• Would members please give due consideration when thinking about posting information and sightings relating to Schedule 1 species during the breeding season. Records of these species can be submitted privately to the county bird recorder by email to recorder@outerhebridesbirds.org.uk or via BTO BirdTrack marked as sensitive. For updated guidance on this subject from the Rare Breeding Birds Panel please download the PDF from the Resources section

  • When here in the Outer Hebrides and looking at a bird, have you ever wondered how rare it is? The status of all species can vary enormously from island to island. How rare is Shoveler on Barra, has Stock Dove been seen on Harris, does Dotterel occur on Benbecula in the autumn, and how common is Blue Tit on North Uist? Well, fret no longer! The Status and Distribution of birds here on the Outer Hebrides has been completely updated and summarised for every species and each of the main islands and outliers. Available now as an online resource at https://status.outerhebrides-birdreports.org/ or via our shop

End of an era - a thank you to Tony Marr


OH Bird Recorder
Outer Hebrides Birds would like to say a massive thank you very much to Tony Marr for his contribution to the counties bird records over the last ten years. It really does feel like the end of an era and Tony will be sorely missed in his far flung outpost up in Ness, Lewis where he has spent the spring and autumn for the last ten years.

We received this email from Tony yesterday and have added it in it's entirety.

Farewell to Ness and The Butt of Lewis

I left Port of Ness last week on completion of my ten years migration watching at the Butt, and I’m now back in Cley next the Sea to start writing up my results. Apart from the possibility of an occasional ‘holiday’ visit to Lewis in the future, I plan to remain in Cley and resume my regular walks out to Blakeney Point, weather, shingle and legs permitting. I am told that it still attracts rare birds and good falls of common migrants! I’ve been able to find regular rarities in Ness, but up there the word ‘fall’ does not normally apply to birds.

The attached copy of my last-ever wildlife article for fios, the fortnightly North Lewis Newspaper, describes how under-watched the northern tip of the Outer Hebrides still is. This autumn has attracted a few more keen birders to visit and to stay, and I’ve been happy to encourage and to assist them in finding birds arriving from Iceland, Greenland and further afield. Unfortunately, despite the seemingly endless series of westerly gales and storms hitting Lewis, most of the North American landbirds discovered this autumn have arrived in south-west England and south-west Ireland. It was a very disappointing season for Scotland, especially for the Northern Isles and particularly Fair Isle.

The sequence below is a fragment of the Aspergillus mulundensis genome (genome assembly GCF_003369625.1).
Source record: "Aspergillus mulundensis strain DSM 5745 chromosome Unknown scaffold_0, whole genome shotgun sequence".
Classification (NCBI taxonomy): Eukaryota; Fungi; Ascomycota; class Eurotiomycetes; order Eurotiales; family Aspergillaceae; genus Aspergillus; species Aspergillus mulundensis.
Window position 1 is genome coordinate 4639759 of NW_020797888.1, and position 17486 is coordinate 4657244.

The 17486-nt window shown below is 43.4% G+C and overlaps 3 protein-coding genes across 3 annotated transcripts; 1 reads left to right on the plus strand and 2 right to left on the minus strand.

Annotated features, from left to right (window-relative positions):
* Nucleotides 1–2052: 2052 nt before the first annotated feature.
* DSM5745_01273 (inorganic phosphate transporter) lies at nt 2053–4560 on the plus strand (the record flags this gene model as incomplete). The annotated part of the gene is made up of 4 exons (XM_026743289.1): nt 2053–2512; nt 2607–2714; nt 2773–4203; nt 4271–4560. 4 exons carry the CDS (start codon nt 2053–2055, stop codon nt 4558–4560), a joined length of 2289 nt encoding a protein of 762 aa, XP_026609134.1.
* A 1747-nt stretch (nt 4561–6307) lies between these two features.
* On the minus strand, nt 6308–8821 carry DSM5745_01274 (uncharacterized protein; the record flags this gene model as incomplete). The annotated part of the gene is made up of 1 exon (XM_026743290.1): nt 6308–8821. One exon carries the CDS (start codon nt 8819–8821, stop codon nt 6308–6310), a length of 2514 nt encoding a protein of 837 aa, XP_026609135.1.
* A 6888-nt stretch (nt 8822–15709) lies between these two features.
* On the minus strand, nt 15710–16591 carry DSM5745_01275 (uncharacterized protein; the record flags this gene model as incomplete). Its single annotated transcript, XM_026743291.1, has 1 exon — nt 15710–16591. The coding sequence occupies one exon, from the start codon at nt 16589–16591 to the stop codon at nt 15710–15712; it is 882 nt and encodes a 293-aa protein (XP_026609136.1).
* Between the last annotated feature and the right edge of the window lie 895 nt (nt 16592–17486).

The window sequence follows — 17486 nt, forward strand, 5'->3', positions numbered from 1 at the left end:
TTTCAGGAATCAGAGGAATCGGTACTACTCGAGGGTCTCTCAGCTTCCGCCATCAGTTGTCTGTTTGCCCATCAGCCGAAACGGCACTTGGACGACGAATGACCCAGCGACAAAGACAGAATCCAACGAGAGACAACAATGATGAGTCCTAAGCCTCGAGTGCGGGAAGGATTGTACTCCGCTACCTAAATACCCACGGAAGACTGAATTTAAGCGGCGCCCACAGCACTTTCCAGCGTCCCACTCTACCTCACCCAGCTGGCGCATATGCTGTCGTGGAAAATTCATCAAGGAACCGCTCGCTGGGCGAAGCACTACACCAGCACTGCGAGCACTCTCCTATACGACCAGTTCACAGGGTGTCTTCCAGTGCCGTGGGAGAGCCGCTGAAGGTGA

I make no apology for including in the attached farewell message a plea for more birders to visit the Isle of Lewis and Harris (one island). The Outer Hebridean islands of North and South Uist, Benbecula and Barra have consistently produced good birds for decades now. With more birders visiting the larger northernmost island, its full potential could be realised. As a lone ranger on the tip of north-west Scotland, I’ve often felt overwhelmed by the large area I’ve tried to cover on my own. The cavalry has not yet come thundering over the hills from Stornoway.

I recommend to you Josh Jones’ blog for a visit he made in late October with Dan Pointon (his third visit) and Richard Bonser (his first). In his eminently readable blog: www.joshrjones.com/blog/late-october-on-lewis, Josh describes their results in covering mostly the west Lewis area around Great Bernera, Uig and Gallan Head. Josh suggests that ideally you’d need more than a single team covering the island in peak autumn – ‘with so much cover to go at, 10 or more car loads would be able to do this huge island a bit more justice’.

He concludes that ‘ Lewis has it all – apart from birders working it. With Tony Marr’s return to Norfolk this winter, there will now be a precise total of zero birders based at Ness, while the western parts of the island essentially remain unbirded for the majority of the year…. It has the potential to produce birds from all points of the compass, and not just in autumn. For those of you thinking about a week on Shetland again next October, why not mix things up and visit the Hebrides? It’d be great to see more consistent coverage up here in the future, as clearly the very few visiting at present are barely scratching the surface. There must be so much to be found’.

Now there’s a real challenge…

Tony Marr


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